John Stott is a preacher, speaker and author of more than 40 books. Rector emeritus of All Souls Church, London, England, he has been called one of the most influential Christian writers of the century. Dr. Stott spoke with Karen Stiller.
How do you define Anglican comprehensiveness?
There is principled comprehensiveness and unprincipled. The principled type insists on agreement and unity in fundamentals of the faith while allowing people liberty to disagree, particularly in ceremonial matters, but also in matters of secondary doctrine and unbelief. Unprincipled excludes no one and in due course you would, of course, include everyone. The true Anglican position is a principled comprehensiveness in which there is agreement on essentials and liberty to disagree on non-essentials.
What are the essentials?
We certainly would say that the Apostles Creed is an elementary statement of Trinitarian faith and I think we would also want to add the Nicene Creed which enlarges the credal statement about Christ. The rule of thumb that I like to use is this: That when equally biblical Christians who are equally accepting of the supremacy of Scripture which is essential to Anglicanism, of course, come to a different conclusion we must say that this is a secondary matter in which we can give one another the liberty to disagree. I’m not talking about people who don’t accept Scripture as the supreme authority, but those who do and are anxious to submit to it.
What would your advice to the leaders of the Essentials movement in Canada be?
I would tell them to continue in a positive witness. There are occasions when we have to fight a battle against false teachers but the most important thing we have to do is build up the truth positively and it will automatically undermine error and cause it to fall. I would say to the Essentials people: go on meeting, go on affirming the truth, go on claiming that you are the constitutionalists and that it is the liberals who are the deviationists. We are not deviating, we are maintaining the faith and they are deviating.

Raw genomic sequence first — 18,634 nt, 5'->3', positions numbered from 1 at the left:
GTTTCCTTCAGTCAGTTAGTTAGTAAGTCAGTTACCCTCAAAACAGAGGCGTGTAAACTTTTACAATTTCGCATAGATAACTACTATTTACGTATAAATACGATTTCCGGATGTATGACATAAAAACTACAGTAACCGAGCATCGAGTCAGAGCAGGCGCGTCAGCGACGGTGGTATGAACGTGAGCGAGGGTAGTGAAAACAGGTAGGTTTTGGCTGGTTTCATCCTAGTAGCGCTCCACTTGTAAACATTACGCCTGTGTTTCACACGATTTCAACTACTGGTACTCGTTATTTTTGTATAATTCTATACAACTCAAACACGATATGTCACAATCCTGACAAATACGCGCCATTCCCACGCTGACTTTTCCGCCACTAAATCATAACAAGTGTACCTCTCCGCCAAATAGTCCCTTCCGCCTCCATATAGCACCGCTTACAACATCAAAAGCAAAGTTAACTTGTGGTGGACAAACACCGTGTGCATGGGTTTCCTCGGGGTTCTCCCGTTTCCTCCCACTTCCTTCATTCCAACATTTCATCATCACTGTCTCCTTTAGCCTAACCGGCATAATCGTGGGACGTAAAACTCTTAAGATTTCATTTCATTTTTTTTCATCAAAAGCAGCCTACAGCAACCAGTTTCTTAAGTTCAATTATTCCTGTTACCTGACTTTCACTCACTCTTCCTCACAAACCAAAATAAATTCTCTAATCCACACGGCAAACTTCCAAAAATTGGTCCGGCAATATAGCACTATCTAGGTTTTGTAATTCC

Are lay people concerned
about these issues?
I would say from my travels in different parts of the world that lay people are very concerned about these issues … If there are leaders in the church who are now denying or repudiating what have been age-long beliefs of the church then lay people ought to be worried. To not take an interest in fundamental doctrine seems to me to be seriously wrong in itself …
What is your opinion of Alpha?
I’ve spoken to Nicky Gumbel and told him that I don’t agree with their teaching on the Holy Spirit. There are three chapters on the Holy Spirit which are Pentecostal or charismatic in their teaching and I don’t believe that the charismatic view of the Holy Spirit is correct. It’s a pity because that is the one thing that makes it unacceptable to our parish in England. There is a great deal of very good, well communicated teaching in it.
The explosion in growth of the Third World church has been attributed by some as being based on a too simplistic understanding of Scripture and the Gospel message. How do you respond?
You can’t generalize about the Third World …You can’t possibly say that about them. There are some rural people whose education has been quite minimal but they are not the only people who are multiplying rapidly. It is also the educated people. What worries me is the standard of teaching after they’ve been converted, baptized and welcomed into the Christian community. One must say that there is a great deal of superficiality of discipleship everywhere and that if you asked church leaders in Africa or Asia as to what the West could do to help them they would reply with one voice: help us to equip our pastors to be better teachers.